The text of the letter is below, and a full version (with footnotes) is available here.

Mr. Timothy M. Cerio

President/CEO and Executive Director Citizens Property Insurance Corporation

P.O. Box 17219

Jacksonville, FL 32245-7219

Dear Mr. Cerio:

As you are certainly aware, Florida Governor Ron DeSantis told CNBC at the end of last month that Citizens Property Insurance Corporation “is not solvent.” This is, of course, difficult to reconcile with your assurance to me in December 2023 that “Florida law provides a framework to ensure that Citizens remains solvent.” Given Governor DeSantis’s statement and your deficient response to my prior letter, my concerns about Citizens’ solvency remain. Accordingly, I ask that you adequately address them, and I renew all requests for information and documents set out in my prior letter.

On November 20, 2023, I sent you a letter requesting information and documents concerning Citizens’ plans to address increased underwriting losses from climate-related extreme weather events and other disasters such as tropical cyclones, intense precipitation events, droughts, heatwaves, sea level rise, and wildfires. The letter specifically set out my concerns about Florida’s uniquely large and growing exposure to climate-related property losses, Citizens’ rapidly expanding market share, and state law allowing Citizens to levy special assessments on all policyholders in the event that losses exceed its ability to pay. I noted that, if Citizens were unable to cover its losses, it is entirely possible that state leaders might ask the federal government for a bailout. Accordingly, I requested information and documents responsive to seven specific questions about Citizens’ storm exposure, risk modeling, possible need for a federal bailout, and discussions with relevant state leaders about those subjects. I also requested communications and documents sufficient to back up your responses to those questions.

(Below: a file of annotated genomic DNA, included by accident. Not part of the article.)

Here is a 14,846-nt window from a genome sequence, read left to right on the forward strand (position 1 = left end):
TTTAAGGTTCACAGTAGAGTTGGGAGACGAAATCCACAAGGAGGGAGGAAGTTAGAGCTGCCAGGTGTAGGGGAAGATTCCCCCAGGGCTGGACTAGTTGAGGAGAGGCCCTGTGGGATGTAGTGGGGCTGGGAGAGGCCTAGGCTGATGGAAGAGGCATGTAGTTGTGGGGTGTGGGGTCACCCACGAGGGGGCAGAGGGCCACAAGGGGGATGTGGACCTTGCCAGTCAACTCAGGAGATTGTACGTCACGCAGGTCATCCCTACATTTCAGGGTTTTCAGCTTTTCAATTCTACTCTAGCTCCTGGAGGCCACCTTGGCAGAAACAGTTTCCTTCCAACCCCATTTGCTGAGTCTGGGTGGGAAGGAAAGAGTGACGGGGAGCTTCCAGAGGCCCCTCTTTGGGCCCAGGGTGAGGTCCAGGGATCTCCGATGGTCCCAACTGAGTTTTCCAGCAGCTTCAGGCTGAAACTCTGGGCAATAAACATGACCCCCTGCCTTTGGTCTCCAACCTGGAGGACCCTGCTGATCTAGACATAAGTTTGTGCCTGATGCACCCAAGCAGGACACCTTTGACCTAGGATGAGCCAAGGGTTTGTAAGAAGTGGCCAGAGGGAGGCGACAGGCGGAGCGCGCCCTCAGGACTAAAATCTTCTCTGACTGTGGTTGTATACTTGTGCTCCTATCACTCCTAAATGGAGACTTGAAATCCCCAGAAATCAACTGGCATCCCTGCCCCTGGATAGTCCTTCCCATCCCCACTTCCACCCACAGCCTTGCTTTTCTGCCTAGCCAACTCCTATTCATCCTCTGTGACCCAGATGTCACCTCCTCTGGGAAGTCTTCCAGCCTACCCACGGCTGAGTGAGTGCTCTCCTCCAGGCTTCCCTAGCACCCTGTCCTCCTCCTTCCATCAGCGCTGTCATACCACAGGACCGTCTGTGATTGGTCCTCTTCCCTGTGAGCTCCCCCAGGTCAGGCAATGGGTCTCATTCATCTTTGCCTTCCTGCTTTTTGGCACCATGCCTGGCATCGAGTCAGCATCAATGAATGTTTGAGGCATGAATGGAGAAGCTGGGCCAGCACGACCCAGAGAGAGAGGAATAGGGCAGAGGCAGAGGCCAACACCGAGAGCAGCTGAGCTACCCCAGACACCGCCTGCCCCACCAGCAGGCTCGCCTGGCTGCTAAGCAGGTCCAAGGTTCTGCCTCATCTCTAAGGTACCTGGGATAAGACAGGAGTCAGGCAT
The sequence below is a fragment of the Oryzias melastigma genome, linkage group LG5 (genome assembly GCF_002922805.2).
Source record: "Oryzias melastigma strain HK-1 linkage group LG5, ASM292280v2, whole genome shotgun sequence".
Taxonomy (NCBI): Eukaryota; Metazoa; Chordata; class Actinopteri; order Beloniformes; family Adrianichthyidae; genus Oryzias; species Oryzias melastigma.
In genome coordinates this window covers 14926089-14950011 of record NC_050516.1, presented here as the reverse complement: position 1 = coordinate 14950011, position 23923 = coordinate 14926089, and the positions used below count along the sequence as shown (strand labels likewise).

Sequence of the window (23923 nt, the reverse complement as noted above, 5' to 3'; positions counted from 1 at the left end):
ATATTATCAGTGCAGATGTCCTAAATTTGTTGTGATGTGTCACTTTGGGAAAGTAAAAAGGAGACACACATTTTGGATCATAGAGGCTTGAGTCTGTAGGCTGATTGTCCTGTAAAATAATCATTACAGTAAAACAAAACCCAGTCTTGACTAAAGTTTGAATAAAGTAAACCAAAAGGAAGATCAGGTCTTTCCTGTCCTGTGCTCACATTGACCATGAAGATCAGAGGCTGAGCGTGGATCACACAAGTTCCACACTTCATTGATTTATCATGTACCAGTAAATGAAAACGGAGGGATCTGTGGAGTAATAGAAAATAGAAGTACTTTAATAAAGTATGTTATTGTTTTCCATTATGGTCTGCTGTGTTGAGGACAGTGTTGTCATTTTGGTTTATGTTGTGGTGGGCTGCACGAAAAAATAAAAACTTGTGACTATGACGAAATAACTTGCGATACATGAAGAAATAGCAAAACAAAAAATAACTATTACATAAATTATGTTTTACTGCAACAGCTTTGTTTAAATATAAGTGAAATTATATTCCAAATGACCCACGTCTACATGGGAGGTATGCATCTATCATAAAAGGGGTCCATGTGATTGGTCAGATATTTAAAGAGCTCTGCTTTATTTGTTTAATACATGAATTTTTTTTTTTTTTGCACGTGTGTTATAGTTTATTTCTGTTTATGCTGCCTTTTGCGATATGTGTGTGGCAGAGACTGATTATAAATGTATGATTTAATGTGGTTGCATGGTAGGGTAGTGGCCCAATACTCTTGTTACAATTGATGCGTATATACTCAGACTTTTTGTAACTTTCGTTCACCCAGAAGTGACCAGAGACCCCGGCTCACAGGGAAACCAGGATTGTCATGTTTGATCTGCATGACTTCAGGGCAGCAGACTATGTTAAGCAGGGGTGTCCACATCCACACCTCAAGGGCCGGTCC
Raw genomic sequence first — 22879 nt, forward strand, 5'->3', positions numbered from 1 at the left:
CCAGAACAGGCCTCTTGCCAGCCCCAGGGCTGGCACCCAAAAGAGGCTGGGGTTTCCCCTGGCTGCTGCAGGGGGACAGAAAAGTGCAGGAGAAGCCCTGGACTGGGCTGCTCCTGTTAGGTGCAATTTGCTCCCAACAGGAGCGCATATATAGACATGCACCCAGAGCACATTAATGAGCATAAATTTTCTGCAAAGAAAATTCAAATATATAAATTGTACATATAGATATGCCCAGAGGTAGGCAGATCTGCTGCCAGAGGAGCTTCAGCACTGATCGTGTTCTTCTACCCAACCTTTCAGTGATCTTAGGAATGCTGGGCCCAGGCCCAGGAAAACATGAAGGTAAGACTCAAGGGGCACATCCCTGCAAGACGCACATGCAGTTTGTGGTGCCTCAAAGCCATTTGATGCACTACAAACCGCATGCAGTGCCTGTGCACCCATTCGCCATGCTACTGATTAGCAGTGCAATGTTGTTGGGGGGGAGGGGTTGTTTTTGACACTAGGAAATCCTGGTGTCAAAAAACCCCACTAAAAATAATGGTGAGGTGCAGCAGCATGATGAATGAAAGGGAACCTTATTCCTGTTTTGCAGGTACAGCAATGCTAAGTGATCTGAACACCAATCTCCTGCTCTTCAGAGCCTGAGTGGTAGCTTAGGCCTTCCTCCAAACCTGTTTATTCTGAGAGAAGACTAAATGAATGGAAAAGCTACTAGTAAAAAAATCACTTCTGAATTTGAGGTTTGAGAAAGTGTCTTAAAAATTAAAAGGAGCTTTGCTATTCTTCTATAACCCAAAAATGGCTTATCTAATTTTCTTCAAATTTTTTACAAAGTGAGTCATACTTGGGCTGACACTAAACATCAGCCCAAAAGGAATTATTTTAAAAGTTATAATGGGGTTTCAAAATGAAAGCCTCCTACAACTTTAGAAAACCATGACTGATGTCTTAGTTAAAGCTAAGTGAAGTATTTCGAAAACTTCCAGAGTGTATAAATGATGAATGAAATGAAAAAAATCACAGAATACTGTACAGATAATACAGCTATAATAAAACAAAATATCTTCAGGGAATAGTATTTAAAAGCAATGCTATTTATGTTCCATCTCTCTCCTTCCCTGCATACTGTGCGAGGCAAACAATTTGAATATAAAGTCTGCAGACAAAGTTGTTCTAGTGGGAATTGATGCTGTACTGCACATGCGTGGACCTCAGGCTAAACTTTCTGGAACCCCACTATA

Your December 15, 2023, letter did little to address my questions and concerns. In noting that “Florida law provides a framework to ensure that Citizens remains solvent,” you simply explained what I already understood to be true: “if Citizens were to pay out all reserves and reinsurance following a major storm or series of disasters and there is a deficit, . . . Citizens would be required by Florida law to levy surcharges on its policyholders and assessments on other Florida insurance consumers until the deficit is eliminated.” But you said nothing to address my concerns that, should a major storm hit Florida and require exorbitant levies, Florida residents might be unwilling or unable to pay them, leading to further financial risks both to Florida and, possibly, the federal government.